The 7 Steps to Wine Geekdom

What stage are you at?

 


Next » 1 of 9
The 7 Steps to Wine Geekdom We all have to start somewhere. Many of us start where it’s most easy, and that usually means sweet! There’s nothing wrong with starting on White Zin and inexpensive German wines. They all serve a purpose as gateway wines!

Each person’s path of wine discovery is a unique and distinctive journey, but many people have been down this road and some tend to follow well-trodden ways. That’s not to say that this is the main path one must take in order to achieve wine-geek status, but it comes up fairly frequently when the topic comes up.

What was your path of discovery, or what stage are you at now? Find out, and join the discussion!

Mentioned in this article

Comments

  • My path of discovery was helped along when I found a shop called Wine Styles. Rather than group wines by varietal (Cabs, Merlots...), they grouped them by taste (fruity, bold......). At that point, I was able to let go of the "I only drink Cabs" label and start loving the wines for their taste. I'm now slowly making my way from Stage 5 to Stage 6 and invested in some nice big wine glasses to really let the wines breathe.

    Mar 01, 2011 at 1:53 PM


  • Snooth User: riredbird
    440209 128

    I hadn't realized how predictable I am! I have been following these steps to the letter and am moving out of 5 with my feet firmly in 6 and 7 in my sights.

    Mar 01, 2011 at 2:59 PM


  • Snooth User: Gregory Dal Piaz
    Hand of Snooth Voice of Snooth
    89065 211,102

    Sweet, but I have to warn you, i think I'm moving from step 5 to 6 for the fifth or sixth time!

    Mar 01, 2011 at 3:13 PM


  • Snooth User: erinlima
    680318 1

    my epiphany wine was a Ridge Mataro - after I nursed a glass for an hour or so while reading, I thought to myself, "this is why people drink wine."

    Mar 01, 2011 at 5:23 PM


  • I have preferred elegance and finesse at least since the mid-1960s - my flirtations with complexity for its own sake have been brief, and my flirtations with power briefer and fewer (one: for about a year in the mid-1970s when the '74s were released....). I suppose it depends how your palate was trained - mine was trained on traditionally-made Cabernet and Zin in California reds, Bordeaux and Burgundy, Barolo and Brunello in Italy. Mostly Chablis and Burgundy in whites, some riesling, some California Chardonnay (Wente, Stony Hill back in the day), Port.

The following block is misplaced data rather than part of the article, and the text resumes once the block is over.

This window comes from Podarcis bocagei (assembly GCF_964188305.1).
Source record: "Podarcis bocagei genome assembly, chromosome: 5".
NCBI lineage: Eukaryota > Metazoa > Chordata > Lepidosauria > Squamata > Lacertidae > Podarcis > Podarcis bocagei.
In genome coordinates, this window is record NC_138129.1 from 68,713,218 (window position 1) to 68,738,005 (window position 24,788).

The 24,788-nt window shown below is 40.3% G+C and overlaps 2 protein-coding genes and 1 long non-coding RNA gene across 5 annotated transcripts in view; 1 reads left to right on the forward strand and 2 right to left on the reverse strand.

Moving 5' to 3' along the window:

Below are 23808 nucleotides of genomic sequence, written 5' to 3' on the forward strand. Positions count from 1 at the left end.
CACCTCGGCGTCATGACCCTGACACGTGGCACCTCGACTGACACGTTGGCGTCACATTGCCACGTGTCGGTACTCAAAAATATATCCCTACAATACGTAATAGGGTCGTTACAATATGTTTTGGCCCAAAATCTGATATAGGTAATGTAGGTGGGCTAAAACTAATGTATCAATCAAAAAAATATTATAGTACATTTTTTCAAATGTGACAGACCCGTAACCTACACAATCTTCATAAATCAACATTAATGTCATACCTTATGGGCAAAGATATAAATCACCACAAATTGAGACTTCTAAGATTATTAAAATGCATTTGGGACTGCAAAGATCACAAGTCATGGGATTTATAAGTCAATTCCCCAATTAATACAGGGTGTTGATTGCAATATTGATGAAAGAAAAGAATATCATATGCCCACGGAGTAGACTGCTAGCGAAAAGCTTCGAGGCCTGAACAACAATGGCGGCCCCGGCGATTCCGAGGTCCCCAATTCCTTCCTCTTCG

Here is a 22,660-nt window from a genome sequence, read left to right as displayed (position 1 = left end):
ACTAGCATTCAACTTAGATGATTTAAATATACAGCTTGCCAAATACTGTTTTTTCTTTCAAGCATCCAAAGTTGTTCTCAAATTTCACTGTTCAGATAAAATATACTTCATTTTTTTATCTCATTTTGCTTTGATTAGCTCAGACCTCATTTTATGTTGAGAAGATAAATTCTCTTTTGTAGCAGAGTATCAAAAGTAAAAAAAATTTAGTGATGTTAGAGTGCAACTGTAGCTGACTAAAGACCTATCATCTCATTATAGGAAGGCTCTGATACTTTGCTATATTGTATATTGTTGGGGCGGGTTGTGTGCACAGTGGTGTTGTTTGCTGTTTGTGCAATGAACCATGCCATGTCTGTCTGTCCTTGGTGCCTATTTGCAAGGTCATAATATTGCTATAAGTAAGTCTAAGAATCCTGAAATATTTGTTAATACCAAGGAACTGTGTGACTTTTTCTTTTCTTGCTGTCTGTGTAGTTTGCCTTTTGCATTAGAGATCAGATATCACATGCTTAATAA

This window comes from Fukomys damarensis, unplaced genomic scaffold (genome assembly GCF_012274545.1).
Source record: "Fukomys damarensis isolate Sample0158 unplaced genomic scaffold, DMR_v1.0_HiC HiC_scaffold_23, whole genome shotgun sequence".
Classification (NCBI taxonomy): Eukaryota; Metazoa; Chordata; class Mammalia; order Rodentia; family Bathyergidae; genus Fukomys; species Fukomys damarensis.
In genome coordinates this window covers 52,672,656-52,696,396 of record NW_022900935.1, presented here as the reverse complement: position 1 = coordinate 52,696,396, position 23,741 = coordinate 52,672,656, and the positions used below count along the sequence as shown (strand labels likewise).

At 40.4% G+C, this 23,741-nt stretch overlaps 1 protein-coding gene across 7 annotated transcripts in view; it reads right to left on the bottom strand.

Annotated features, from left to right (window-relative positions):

Mar 01, 2011 at 5:26 PM


  • Faint, blurry memories of Mateus Rose, Lancers, and even Annie Green Springs, and MD 20/20 on wild college weekends in the late 60s. "If you remember the 60s you weren't really there!" Later, climbed the ladder's first rungs with Liebfraumilch and Berringer White Zin, onward and upward to Pinot, then Red Zin (still a favorite), Clarets and Cabs and Malbecs and Priorats, now fill my cellar. I really don't know that much about wine, but I do know what I like.

    Mar 01, 2011 at 5:51 PM


  • Snooth User: Msjp100
    747264 17

    Ripple...matues...paisano jug... While in Europe Riesling ... Then a white burgundy... A 1996 george dubouef with a nice dinner. Don't remember the food but do remember the wine. Then wanted to try all different kinds...found some that I really appreciate. But I still don't understand the pricing.

    Mar 01, 2011 at 6:52 PM


  • Leaving 5 and headed into 6. This is a pretty accurate description. Another one to add would be "gaining wine education" either formally or on blogs and other sites. You are a true wine geek when you begin to seek out more and more information with all your spare time. Like I am doing as we speak.